this to be the case, which is why I earned the early endorsement of the police union. We need to restore funding to build connection, communication, and trust between law enforcement officers and all Burlingtonians. I opposed defunding the police. I opposed defunding “Creemee with a Cop,” a community building event, and many of the other harmful anti-police initiatives of 2020.

Oversight and Accountability: Is there currently adequate oversight and accountability for police officers when they violate someone’s civil rights?

Emma Mulvaney-Stanak: No

There must be a well-functioning system for accountability on both the local and statewide level when law enforcement officers violate an individual’s civil rights. A notable number of Burlingtonians supported the Community Oversight Board charter change proposal in 2023 (36%), which continued the important conversation started in 2021 on police oversight and accountability. I support continuing this critical conversation by examining our Police Commission’s oversight authority and exploring models used by other municipalities across our state and nation for promoting trust, transparency and accountability between our community and police. We must combine stronger oversight, a culture within the department that values accountability and service to the community, and continual training on fair and impartial policing and culturally responsive practices to create and maintain a community-based police department. Burlington ought to be a leader in statewide conversations related to the culture of policing and in advocating for changes in statewide law enforcement standards. We must also collect regular data to understand and address the higher rates of arrest of Black and other people of color in Burlington. This is wrong, harmful, and contributes to a lack of trust of the police by parts of our community.

Joan Shannon: Did not respond Yes or No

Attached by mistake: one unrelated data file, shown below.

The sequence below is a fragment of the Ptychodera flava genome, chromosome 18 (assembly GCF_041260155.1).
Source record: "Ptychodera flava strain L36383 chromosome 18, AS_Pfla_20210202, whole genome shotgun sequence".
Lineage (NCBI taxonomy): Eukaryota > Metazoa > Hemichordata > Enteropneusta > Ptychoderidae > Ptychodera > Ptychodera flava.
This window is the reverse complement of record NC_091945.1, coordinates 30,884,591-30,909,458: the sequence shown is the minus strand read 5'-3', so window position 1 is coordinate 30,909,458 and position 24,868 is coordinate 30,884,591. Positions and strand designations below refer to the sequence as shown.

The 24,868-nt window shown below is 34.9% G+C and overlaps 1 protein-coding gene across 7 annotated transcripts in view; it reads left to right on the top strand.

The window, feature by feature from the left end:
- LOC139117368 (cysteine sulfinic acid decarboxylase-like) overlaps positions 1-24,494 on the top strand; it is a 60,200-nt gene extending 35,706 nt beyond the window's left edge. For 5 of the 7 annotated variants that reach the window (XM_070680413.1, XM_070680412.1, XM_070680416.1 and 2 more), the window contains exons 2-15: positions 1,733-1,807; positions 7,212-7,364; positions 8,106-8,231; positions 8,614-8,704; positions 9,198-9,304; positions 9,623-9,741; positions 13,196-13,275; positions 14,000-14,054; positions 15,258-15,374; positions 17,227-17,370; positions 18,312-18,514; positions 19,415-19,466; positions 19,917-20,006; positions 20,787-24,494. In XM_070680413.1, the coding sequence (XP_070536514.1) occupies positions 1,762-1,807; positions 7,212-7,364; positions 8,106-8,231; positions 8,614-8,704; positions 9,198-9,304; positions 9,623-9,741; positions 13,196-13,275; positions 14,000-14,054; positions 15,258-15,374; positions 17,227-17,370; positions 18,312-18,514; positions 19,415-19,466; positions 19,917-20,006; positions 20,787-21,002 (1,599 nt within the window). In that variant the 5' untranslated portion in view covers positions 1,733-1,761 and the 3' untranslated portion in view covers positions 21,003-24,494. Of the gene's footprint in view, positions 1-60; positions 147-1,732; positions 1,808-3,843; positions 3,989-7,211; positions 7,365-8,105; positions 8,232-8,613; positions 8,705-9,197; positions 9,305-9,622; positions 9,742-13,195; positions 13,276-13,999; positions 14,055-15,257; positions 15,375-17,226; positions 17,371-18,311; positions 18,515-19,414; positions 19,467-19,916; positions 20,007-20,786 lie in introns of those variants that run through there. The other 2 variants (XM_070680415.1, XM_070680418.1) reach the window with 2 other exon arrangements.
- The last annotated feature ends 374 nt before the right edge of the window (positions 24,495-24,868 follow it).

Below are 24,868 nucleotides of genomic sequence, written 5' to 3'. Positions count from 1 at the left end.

The most powerful tool currently available is the Vermont Criminal Justice Council’s, Professional Regulation Subcommittee (PRS). The PRS has the ability to investigate accusations of “unprofessional conduct” by a certified (licensed) law enforcement officer and if substantiated, take action against the officer’s certification. Under state law, unprofessional conduct is in part defined by civil rights violations. Unfortunately, the PRS has a substantial backlog of cases and is woefully underfunded. I strongly support the robust funding of the PRS investigative and disciplinary process.

The best-known mechanism for officer accountability regarding alleged civil rights violations is 42 U.S.C. § 1983.Section 1983 allows for individuals to sue police officers (and other government employees) who engaged in alleged civil rights violations, while acting “under the color of state law” (meaning in their capacity as a police officer or other government employee). Section 1983 provides for an attorney’s fee provision that requires a government actor who has been found to violate the civil rights of an individual, to pay the attorney’s fees spent in prosecuting the case.

There are other areas of police interaction where I think there is room for improved oversight and have been actively working to assure responsible changes are made with broad community buy-in from those who know policing best, including community members, the police union, and the police commission.

Data Sources: https://vcjc.vermont.gov/form/professional-regulation-complain, https:/... and https://casetext.com/case/diamond-v-oconnor-2